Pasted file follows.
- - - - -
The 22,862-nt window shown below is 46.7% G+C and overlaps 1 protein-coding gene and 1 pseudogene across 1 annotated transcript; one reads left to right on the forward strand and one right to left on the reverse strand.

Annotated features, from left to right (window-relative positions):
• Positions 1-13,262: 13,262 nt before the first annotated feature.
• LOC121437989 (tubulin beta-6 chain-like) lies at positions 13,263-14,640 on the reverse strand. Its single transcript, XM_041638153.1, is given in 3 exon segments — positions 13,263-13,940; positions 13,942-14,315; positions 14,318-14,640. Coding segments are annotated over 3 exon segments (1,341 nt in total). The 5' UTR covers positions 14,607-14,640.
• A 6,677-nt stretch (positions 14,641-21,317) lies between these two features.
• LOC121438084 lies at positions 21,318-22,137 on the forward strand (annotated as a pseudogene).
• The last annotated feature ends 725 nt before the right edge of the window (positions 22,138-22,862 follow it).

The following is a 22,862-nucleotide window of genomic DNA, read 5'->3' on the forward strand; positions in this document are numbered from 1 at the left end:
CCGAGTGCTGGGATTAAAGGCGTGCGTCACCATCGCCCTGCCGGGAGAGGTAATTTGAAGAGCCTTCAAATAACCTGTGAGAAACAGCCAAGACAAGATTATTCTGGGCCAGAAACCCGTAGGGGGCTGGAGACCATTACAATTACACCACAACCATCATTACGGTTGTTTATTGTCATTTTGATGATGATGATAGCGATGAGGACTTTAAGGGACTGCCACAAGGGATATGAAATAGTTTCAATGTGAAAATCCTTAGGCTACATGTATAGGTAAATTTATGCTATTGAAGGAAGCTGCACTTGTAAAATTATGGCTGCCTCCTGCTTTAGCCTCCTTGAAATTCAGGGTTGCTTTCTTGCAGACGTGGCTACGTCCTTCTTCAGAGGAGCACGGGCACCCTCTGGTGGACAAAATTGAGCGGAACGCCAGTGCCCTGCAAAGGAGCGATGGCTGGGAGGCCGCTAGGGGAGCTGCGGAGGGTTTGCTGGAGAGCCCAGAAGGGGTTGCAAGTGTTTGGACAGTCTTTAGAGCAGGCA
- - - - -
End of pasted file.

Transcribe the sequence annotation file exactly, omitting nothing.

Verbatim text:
The 22,862-nt window shown below is 46.7% G+C and overlaps 1 protein-coding gene and 1 pseudogene across 1 annotated transcript; one reads left to right on the forward strand and one right to left on the reverse strand.

Annotated features, from left to right (window-relative positions):
• Positions 1-13,262: 13,262 nt before the first annotated feature.
• LOC121437989 (tubulin beta-6 chain-like) lies at positions 13,263-14,640 on the reverse strand. Its single transcript, XM_041638153.1, is given in 3 exon segments — positions 13,263-13,940; positions 13,942-14,315; positions 14,318-14,640. Coding segments are annotated over 3 exon segments (1,341 nt in total). The 5' UTR covers positions 14,607-14,640.
• A 6,677-nt stretch (positions 14,641-21,317) lies between these two features.
• LOC121438084 lies at positions 21,318-22,137 on the forward strand (annotated as a pseudogene).
• The last annotated feature ends 725 nt before the right edge of the window (positions 22,138-22,862 follow it).

The following is a 22,862-nucleotide window of genomic DNA, read 5'->3' on the forward strand; positions in this document are numbered from 1 at the left end:
CCGAGTGCTGGGATTAAAGGCGTGCGTCACCATCGCCCTGCCGGGAGAGGTAATTTGAAGAGCCTTCAAATAACCTGTGAGAAACAGCCAAGACAAGATTATTCTGGGCCAGAAACCCGTAGGGGGCTGGAGACCATTACAATTACACCACAACCATCATTACGGTTGTTTATTGTCATTTTGATGATGATGATAGCGATGAGGACTTTAAGGGACTGCCACAAGGGATATGAAATAGTTTCAATGTGAAAATCCTTAGGCTACATGTATAGGTAAATTTATGCTATTGAAGGAAGCTGCACTTGTAAAATTATGGCTGCCTCCTGCTTTAGCCTCCTTGAAATTCAGGGTTGCTTTCTTGCAGACGTGGCTACGTCCTTCTTCAGAGGAGCACGGGCACCCTCTGGTGGACAAAATTGAGCGGAACGCCAGTGCCCTGCAAAGGAGCGATGGCTGGGAGGCCGCTAGGGGAGCTGCGGAGGGTTTGCTGGAGAGCCCAGAAGGGGTTGCAAGTGTTTGGACAGTCTTTAGAGCAGGCA